Home Made Tools to Increase Trapping Success
Attached is a photo of the homemade tools I recommend to prep the tunnel AFTER the plug and debris have been carefully been cleaned out. My friend has a wood lathe and sharpens my bats and dowels. Be creative if you don’t have access to a lathe. File, whittle or otherwise sharpen the tip as the photo displays.
Insert the sharpened end of the baseball bat in the gopher tunnel about 10” and lift up-down-right-left. This action creates a reverse funnel leaving the area of the tunnel 10” inside undisturbed. The funnel is slightly wider at the surface where you will be inserting the trap. DO NOT set the wires yet. Open the lever arm so the tines of the jaws are just touching. The lever arm will be at the 12 or 1 o’clock position. This position is the smallest circumference of the jaws and provide the best opportunity to get the jaws inside the tunnel with the least disturbance.
I have a YouTube video of me setting the wires and checking the trigger wire AFTER inserting the trap. I’ll show you how to hold the trap open while inserting the jaws. I show you how to set wire #1 with the left hand freeing the right hand to set wire #2 and so on. Go to my channel: Gophergoner.
Creating this reverse funnel hardens the soil and holds the earth together while you set the trap inside the tunnel. This method is particularly important if you live in areas with high sand content in the soil. In Florida, for example, the soil is almost all sand. It may be necessary to dig deeper to find enough moisture to hold the sandy soil together while the trap is set.
Do the same steps for preparing a mole tunnel, but use a 1-1/4″ dowel cut about 16 inches long. Dowels can be purchased from any big box store. Wooden baseball bats are becoming scarce. I scour all the thrift stores regularly. If you can’t find a baseball bat, purchase a 2” dowel, but cut it 30 inches, the approximate length of a baseball bat. You will need the 30 inches as a lever to create that natural 45 degree angle. Gopher surface tunnels come off an underground lateral, but the tunnels are never straight. Broom handles just won’t give you the same results as a bat or 2” dowel. Using the baseball bat (or 2” dowel), packs the soil and straightens any crannies and crooks only for 10” so the trap sits neatly with little disturbance.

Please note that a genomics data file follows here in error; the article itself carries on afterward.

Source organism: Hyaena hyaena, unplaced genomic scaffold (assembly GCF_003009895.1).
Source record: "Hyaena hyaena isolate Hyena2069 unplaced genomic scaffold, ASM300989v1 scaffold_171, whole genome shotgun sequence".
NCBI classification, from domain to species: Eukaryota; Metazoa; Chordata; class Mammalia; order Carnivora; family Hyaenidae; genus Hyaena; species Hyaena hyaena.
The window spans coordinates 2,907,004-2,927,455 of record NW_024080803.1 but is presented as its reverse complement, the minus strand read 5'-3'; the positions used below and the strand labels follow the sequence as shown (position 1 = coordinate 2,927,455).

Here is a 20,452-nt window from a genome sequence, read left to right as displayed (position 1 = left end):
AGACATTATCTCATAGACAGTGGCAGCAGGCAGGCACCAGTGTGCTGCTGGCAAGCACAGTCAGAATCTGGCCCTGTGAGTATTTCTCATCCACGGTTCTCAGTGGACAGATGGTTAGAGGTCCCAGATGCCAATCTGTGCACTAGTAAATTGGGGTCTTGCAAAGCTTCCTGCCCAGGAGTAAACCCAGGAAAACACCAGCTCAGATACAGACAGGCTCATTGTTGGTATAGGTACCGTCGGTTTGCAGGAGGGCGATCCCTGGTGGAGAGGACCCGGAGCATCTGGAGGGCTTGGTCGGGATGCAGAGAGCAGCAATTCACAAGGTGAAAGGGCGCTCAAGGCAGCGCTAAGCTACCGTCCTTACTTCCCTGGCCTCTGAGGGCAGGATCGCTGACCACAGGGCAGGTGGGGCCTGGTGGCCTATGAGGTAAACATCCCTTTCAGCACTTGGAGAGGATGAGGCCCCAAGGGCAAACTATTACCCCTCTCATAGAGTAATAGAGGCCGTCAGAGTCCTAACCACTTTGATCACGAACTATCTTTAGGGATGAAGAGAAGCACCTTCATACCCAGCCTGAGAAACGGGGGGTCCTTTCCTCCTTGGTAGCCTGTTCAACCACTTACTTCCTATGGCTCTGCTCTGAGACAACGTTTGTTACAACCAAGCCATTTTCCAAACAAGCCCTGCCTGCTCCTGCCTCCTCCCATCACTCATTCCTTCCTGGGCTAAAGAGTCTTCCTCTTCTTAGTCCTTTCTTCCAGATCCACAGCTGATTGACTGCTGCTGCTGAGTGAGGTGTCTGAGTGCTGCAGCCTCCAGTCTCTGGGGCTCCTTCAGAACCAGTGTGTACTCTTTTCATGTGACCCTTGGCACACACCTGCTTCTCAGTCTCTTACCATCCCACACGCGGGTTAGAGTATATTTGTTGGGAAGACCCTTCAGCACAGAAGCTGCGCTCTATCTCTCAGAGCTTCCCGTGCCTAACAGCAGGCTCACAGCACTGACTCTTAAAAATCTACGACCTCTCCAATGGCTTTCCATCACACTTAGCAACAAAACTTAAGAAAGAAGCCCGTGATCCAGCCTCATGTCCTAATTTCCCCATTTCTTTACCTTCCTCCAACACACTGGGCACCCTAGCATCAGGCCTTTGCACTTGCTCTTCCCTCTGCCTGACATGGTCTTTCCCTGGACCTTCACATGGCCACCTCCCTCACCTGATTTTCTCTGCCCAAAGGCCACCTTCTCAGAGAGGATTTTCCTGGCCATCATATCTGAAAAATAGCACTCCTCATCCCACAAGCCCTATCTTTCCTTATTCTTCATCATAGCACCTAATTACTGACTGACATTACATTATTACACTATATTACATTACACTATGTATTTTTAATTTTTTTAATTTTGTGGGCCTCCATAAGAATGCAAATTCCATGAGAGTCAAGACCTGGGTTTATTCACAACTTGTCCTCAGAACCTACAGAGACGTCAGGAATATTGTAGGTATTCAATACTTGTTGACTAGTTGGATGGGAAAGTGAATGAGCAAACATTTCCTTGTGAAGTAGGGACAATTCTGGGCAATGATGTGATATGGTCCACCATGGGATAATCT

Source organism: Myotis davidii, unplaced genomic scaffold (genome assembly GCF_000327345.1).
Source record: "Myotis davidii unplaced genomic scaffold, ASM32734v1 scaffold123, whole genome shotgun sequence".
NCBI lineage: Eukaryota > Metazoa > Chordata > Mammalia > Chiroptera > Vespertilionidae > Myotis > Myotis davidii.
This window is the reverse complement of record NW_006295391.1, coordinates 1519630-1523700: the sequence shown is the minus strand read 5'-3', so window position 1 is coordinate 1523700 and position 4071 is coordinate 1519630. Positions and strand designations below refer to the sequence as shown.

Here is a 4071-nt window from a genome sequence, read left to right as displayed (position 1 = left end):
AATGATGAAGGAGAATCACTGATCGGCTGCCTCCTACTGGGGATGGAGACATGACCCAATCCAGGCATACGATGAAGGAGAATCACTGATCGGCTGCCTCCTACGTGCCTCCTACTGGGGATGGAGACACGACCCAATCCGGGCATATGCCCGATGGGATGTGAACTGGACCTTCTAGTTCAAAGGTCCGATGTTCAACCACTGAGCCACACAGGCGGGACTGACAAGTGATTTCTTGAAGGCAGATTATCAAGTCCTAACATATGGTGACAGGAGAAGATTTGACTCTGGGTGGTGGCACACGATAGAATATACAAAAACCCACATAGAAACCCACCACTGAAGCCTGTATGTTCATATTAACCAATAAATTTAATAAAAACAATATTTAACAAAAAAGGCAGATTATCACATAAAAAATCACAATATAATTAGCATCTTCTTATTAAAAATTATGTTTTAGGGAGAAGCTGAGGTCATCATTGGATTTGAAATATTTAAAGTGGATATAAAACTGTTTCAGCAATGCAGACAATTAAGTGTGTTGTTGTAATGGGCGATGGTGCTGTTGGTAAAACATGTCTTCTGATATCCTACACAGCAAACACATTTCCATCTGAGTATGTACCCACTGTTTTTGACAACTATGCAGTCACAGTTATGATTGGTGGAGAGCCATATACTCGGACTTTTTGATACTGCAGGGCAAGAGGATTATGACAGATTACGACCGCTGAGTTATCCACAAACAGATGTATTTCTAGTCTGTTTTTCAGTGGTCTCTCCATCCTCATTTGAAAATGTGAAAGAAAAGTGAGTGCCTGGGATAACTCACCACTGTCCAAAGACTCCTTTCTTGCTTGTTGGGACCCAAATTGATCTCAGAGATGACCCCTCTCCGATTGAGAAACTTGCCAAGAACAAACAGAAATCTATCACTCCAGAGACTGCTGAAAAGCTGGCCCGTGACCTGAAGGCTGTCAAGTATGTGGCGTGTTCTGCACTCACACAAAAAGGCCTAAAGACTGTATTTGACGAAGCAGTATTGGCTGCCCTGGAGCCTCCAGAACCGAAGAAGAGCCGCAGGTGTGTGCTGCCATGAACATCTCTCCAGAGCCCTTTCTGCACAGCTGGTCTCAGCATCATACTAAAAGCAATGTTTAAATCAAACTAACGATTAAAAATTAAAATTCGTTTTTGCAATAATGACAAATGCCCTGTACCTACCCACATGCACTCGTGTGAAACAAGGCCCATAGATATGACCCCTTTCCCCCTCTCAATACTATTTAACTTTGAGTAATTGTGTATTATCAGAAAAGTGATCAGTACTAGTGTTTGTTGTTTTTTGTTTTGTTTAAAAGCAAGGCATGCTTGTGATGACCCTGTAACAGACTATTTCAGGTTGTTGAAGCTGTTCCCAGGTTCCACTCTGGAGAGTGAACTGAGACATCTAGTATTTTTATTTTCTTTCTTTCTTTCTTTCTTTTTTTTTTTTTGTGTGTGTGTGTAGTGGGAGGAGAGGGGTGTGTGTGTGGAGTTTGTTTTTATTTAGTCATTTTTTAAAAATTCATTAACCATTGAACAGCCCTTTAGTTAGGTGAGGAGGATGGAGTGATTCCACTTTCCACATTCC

Note: If the gopher tunnel is 3” in diameter, the gopher who dug the tunnel is an adult male. In this case, setting the wires after insertion is not necessary since the set trap fits easily into the tunnel without disturbance. Sometimes, I will grab a clump of dirt or a small rock and set under the sheet metal to gain a proper angle on the entire trap. Gophers dig up from their lateral at an angle. As you look at the crescent shape of the mound on the surface, you can image the gopher kicking dirt to create that crescent shape. Open 10 or 20 plugs. Use the tool to locate the direction of the tunnel. Practice and you’ll begin to learn which direction the tunnel leads.
I recommend spending $5 to buy my digging tool. Notice the marks on the digging tool. The marks refer to the medium trap – used for trapping gophers. The mark closest to the spoon shows where the TRIGGER sits when inserted inside the tunnel. After you have inserted the jaws of the trap inside the tunnel, gently open the lever arm so the jaws are at the open position. Now, set wire #1 over the lever arm. Hold wire #1 with your left hand so your right hand is free to set wire #2 over wire #1. Let go of wire #1 with your left hand and grasp wire #2 with your left thumb. Now your right hand is free to grab the trigger wire. Test that the trigger glides smoothly inside the tunnel. If the wire is stuck on a root or rock, the trigger will not perform its function. The gopher will not become ensnared in the jaws because the rock or root stops the jaws from collapsing. If the trigger wire is stuck, gently take the wires apart, hold the lever arm so the jaws are barely open, and remove the trap from the tunnel. Check the trigger. There will be evidence of the obstruction on the trigger, either 9 o’clock to 12 o’clock or 12 o’clock to three o’clock. Now, use the spoon to gently scrap or clean ONLY the area where the trigger was catching inside the tunnel. Do not clean the entire 10 inches of the tunnel! Enlarging the entire area will create an opportunity for the gopher (or mole) to avoid the jaws, circumvent the trigger and spring the trap. Reset the trap and check the trigger wire.